The weight factor in a typical LEICA rangefinder camera setup is okay and very comfortable to use and handle. But when the camera is added on with a fast speed tele-lens such as 1:1.4 or a 90mm f/2.0 for long session photography and/or traveling it can be quite stressful considering you don't just carry around in a long trip with just a lens.

The Summicron-M 2/90mm has all the essential elements to regard it as a superb telephoto companion for your Leica where it neutralizes slow shutter speed shooting with its fast maximum lens speed as well as delivering top class optical deliveries in handheld available light photography. But it may has a compromise in the area of portability i.e. with over 2 Ibs of caryying weight - in particularly for long session usage. But if you only have a short duration assignment, you will then be having one of the very best in the Leica optical system to fullfill all your needs. Well, if all of your entire photographic journal was centered around a Leica probably you won't be able to feel the difference. If you have a friend with a... say a mechanical Nikon FM2/T (515g) with a Nikkor 85mm f/2.0s (310g) and try use it for a couple of days, probably you may feel the elevated level of comfort in this specific area. * Comparing LEICA M6 chrome body 560g (1.23 Ibs) and 460g (approx. 1 Ib) for the Summicron-M 2/90.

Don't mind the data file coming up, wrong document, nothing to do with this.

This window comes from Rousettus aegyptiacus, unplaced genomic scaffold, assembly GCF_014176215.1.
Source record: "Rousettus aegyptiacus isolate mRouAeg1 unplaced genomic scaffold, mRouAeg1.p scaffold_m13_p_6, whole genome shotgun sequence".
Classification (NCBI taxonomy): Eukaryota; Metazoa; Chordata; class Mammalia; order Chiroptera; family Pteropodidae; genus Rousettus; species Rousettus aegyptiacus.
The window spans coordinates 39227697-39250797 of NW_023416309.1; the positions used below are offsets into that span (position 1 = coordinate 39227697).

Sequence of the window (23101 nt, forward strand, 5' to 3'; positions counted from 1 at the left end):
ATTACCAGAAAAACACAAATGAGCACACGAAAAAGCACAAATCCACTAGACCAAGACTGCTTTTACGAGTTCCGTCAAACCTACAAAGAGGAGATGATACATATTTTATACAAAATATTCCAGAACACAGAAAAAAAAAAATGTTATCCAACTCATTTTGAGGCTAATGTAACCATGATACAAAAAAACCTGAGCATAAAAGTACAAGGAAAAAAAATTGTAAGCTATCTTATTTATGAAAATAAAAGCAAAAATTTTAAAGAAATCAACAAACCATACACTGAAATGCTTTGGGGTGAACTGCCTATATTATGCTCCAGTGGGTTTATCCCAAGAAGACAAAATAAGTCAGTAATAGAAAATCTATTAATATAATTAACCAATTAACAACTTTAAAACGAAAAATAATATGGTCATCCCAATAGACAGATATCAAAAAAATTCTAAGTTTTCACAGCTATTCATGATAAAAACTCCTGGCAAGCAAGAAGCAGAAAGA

Note:- The S/N for this 1993 LHSA edition could had been started from: 1938000~1938150 for the the entire 150+1 units. Ref: Stephan Gandy

NOT READY YET - having something to attend in Bangkok the next few days.

previous | 4/4 Part 1 - Introduction | Part 2 - The Camera Body LHSA 1968~1993 Edition | Lenses: Part 3 - Summicron-M 35/50mm 1:2 LHSA edition | Part 4 - Summicron-M 90mm 1:2 LHSA edition / other issues

Main Index Page - Leica M6-series models
Main Index Page - Leica-M Rangefinder camera Models

Nomenclature / Main Reference Map for Leica M6 Standard Model(s) applicable for this Leica M6 LHSA 1968~1993 25th Anniversary Edition Kit
Instruction Manuals:-
Leica M6 Classic in PDF (3.8mb) also applicable for this Leica M6 Leica M6 LHSA 1968~1993 25th Anniversary Edition by Niels H. S. Nielsen